Ever wondered what it is really like to parent from a special perspective? Parent to a Special Needs Child? Where do you turn for help? What challenges do you face? What has surprised you? What have you learned? Every month I will be featuring one of my brilliant fellow SEND bloggers and sharing their reflections on raising a child with special needs.
Welcome Louise to Diary of an Imperfect Mum. Louise is a mum to two little girls. Her eldest daughter was born with hypoplastic left heart syndrome and her youngest is heart-healthy. She blogs about parenthood and life as a heart family over at Little Hearts Big Love and is passionate about raising awareness of congenital heart defects.
1. When did you first realise your child has hypoplastic left heart syndrome (HLHS)?
We first found out about Jessica’s heart condition at the 20 week scan, and it was confirmed by an echocardiogram later that day.
2. How did you feel when you found out that your child has HLHS?
Devastated, bewildered and scared.
3. Where did you first turn for help?
We were given contact details for the charity Little Hearts Matter (http://www.lhm.org.uk) which is aimed at helping to provide support and advice to children who have single ventricle heart conditions and their families. Their antenatal pack was especially good for helping us find out more about what options we had; what the future might hold and helped us to understand a little more about our daughter’s heart condition.
4. What advice would you give a parent who suspects or has just found out that their child has HLHS?
Get in touch with Little Hearts Matter – they are such a good source of information and support. Make contact with other heart families – there are several forums on social media and it really makes such a huge difference to know that you are not alone in the journey.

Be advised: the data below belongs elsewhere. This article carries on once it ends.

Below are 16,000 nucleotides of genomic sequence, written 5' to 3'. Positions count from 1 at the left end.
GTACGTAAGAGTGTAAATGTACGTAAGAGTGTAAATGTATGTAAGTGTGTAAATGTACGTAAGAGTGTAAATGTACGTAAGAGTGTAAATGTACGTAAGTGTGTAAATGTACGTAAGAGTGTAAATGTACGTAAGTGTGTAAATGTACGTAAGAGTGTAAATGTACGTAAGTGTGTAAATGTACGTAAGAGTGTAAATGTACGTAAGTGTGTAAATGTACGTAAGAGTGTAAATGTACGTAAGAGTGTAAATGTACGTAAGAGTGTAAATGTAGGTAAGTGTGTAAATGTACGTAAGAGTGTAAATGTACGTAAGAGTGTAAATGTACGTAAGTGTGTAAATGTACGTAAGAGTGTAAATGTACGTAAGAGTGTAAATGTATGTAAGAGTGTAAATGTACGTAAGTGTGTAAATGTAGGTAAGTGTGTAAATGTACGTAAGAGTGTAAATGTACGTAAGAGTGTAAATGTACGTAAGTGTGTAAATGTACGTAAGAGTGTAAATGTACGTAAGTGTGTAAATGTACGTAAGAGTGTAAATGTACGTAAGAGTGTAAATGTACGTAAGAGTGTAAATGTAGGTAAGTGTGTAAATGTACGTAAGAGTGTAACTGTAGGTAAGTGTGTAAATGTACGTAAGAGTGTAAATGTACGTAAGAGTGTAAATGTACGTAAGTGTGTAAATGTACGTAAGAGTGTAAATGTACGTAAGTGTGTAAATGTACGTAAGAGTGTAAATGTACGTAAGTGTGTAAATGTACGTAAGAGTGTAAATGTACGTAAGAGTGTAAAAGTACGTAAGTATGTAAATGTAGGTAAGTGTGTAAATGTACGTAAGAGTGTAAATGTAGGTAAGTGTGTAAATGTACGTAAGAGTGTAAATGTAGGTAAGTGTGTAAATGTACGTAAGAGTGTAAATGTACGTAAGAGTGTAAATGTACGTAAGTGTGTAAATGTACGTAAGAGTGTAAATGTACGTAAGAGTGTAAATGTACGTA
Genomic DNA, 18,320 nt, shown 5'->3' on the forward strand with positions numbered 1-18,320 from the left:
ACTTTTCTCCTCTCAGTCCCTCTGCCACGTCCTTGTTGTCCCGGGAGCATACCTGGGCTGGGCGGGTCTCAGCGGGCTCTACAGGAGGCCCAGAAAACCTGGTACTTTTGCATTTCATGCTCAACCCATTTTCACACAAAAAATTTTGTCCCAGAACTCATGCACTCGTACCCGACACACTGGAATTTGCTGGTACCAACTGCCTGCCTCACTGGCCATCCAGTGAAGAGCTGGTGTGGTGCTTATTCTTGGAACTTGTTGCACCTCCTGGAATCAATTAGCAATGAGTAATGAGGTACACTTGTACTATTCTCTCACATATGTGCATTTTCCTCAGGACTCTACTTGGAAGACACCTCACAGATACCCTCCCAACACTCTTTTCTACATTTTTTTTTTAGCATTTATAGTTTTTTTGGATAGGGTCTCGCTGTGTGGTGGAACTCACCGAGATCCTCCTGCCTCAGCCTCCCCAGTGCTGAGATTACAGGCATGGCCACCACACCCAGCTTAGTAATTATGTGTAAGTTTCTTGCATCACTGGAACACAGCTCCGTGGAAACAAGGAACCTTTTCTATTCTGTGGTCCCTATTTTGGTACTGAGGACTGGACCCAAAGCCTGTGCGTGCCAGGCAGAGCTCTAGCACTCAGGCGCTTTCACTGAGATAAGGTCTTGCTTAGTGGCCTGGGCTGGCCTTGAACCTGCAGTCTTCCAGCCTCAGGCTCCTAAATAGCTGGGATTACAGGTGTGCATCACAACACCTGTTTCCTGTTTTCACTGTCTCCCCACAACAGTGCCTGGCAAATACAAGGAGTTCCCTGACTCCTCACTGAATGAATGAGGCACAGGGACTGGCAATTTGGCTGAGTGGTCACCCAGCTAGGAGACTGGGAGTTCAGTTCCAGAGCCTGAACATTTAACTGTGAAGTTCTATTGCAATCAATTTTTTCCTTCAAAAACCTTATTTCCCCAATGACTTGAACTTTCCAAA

Finally, know that the choices you make are the right ones for you and your family.
5. What exactly is HLHS? Did you know what it is when it was first diagnosed?
It’s a congenital heart defect where the valve between the two left chambers of the heart is blocked causing the left ventricle of the heart to become very small and underdeveloped.
In the normal heart, the left side of the heart pumps the blood around the body and then the deoxygenated blood returns to the other side of the heart where it is pumped to the lungs to pick up oxygen before going back to the heart and then around the body again.
With HLHS, the blood is unable to travel through the two left chambers of the heart and into the aorta to go around the body because of the blocked (or absent) mitral valve. In the womb, there are bypass systems which mean the blood can still get to the aorta, but these close shortly after birth and so without surgery, babies with HLHS will die.
The surgery for children with HLHS is done in three stages and effectively replumbs the heart so that the right hand side of the heart is able to pump the blood around the body and then it travels to the lungs under its own pressure before returning to the heart to be pumped around the body again. Basically the right hand side of the heart is doing all the work. Children with HLHS effectively only have half a working heart.